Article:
There are no longer any large wind projects in development in Vermont, pausing the passionate debate over wind turbine siting that had animated communities and political campaigns only a few years ago.
The developers of Dairy Air Wind, which was planned as a single turbine on a dairy farm in the Northeast Kingdom town of Holland, announced Jan. 16 that they would stop all development activity, citing “a current political environment that is hostile to wind energy.”
The project, led by David Blittersdorf of AllEarth Renewables had been seeking approval from the Public Utility Commission, known as a certificate of public good, since 2016. Dairy Air Wind originally pitched a 2.2-megawatt project but later received permission to scale plans down to 1.5 megawatts, according to the Caledonian Record.
Blittersdorf said in a statement that there had been more than a dozen wind projects in the pipeline in 2012. Dairy Air is the most recent project to pull the plug following the cancellation of Swanton Wind in 2017.
“This is truly a sad state of affairs for Vermont,” Blittersdorf said.
Where are the wind projects in Vermont?
Vermont has five large wind projects in operation, according to the Energy Action Network:
- Deerfield Wind in Searsburg and Readsboro (15 turbines, 30 megawatts).
- Georgia Mountain in Milton (4 turbines, 10 megawatts).
- Kingdom Community Wind in Lowell (21 turbines, 63 megawatts).
- Sheffield Wind in Sheffield (16 turbines, 40 megawatts).
- Searsburg Wind Farm in Searsburg (11 turbines, 6 megawatts).
Solar has outstripped wind in Vermont’s energy landscape. As of last year, wind in Vermont could generate 150 megawatts of power, half the capacity of the 300 megawatts associated with solar, according to the Vermont Public Service Department.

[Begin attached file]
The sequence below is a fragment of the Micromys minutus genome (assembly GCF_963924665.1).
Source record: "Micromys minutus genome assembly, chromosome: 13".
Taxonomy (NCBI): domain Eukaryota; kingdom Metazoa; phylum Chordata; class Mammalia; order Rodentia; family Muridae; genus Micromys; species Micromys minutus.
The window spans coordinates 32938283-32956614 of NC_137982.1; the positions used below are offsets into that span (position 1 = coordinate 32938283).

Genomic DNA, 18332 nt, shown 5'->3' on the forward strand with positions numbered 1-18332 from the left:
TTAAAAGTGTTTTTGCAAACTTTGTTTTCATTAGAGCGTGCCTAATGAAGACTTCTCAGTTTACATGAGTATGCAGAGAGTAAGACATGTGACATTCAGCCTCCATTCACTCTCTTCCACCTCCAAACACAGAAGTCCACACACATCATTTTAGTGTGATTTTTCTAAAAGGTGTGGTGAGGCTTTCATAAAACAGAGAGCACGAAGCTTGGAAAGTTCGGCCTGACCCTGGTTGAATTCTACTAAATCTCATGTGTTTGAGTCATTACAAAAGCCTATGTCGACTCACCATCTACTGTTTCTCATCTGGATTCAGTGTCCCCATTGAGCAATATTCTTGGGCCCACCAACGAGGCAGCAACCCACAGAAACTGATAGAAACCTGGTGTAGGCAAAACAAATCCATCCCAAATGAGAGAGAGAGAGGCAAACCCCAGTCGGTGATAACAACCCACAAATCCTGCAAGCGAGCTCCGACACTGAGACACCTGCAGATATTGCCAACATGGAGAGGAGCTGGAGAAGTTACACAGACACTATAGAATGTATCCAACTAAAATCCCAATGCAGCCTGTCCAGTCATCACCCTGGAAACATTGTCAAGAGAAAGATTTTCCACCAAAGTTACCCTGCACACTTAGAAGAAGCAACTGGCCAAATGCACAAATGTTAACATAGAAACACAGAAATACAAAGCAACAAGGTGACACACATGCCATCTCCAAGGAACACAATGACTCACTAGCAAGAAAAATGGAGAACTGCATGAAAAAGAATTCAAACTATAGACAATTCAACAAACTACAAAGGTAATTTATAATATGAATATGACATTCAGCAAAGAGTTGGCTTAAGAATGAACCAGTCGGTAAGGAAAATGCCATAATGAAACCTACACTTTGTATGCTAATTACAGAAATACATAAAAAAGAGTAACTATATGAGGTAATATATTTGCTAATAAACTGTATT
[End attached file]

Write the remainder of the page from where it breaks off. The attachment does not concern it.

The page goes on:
What led to the wind dropoff?
Economics, politics and state and federal policies have combined to make wind development more difficult. Wind projects in Vermont have generated stiff public opposition over aesthetic, sound and environmental concerns.
In 2015, Blittersdorf told the Associated Press that uncertainty about federal tax credits had led to “a little hibernation” for wind developers.
Later that year, Phil Scott launched his first campaign for governor and called for a moratorium on new ridgeline wind projects.
In 2016, the Legislature and Gov. Peter Shumlin asked the Public Utility Commission to createstatewide rules on wind turbine sound.
As governor, Scott was unable to convince the Legislature to pass a legislative moratorium on wind projects. Scott’s second year in office was a milestone in the decline of wind energy.
The Public Utility Commission proposed tighter restrictions on wind turbine noise as well as a setback requirement for turbines, which the governor supported, and Scott appointed a new chief regulator who shared his views on ridgeline wind.
Legislators rejected the setback rule but approved the new noise limits, and the developers of Swanton Wind withdrew their application later that year. The developers blamed uncertainty around federal tax policy, the Scott administration’s opposition, and the new rules.
Annette Smith, who has opposed large wind projects as executive director of Vermonters for a Clean Environment, said in an interview she believes the decline of wind had little to do with the governor.
“Wind energy is a failed technology in Vermont because it has to be built on our mountains, and the costs are greater than the benefits,” Smith said. “When Vermonters are given a choice, they say no to wind.”
Where does this leave Vermont and its climate change goals?
Vermont is striving to source 25% of its power needs from renewable sources by 2025, and 90% from renewable sources by 2050. Gov. Scott supports both goals.
The state’s current energy plan says that wind power should continue to be an important part of Vermont’s energy portfolio, but that to address concerns the state should focus primarily on smaller projects and those directed by local communities.
Another goal would have Vermont cut greenhouse gas emissions to 40% below 1990 levels by 2030. The state has failed to cut emissions at all: Emissions were 13% above the 1990 baseline in 2016, the most recent data available.
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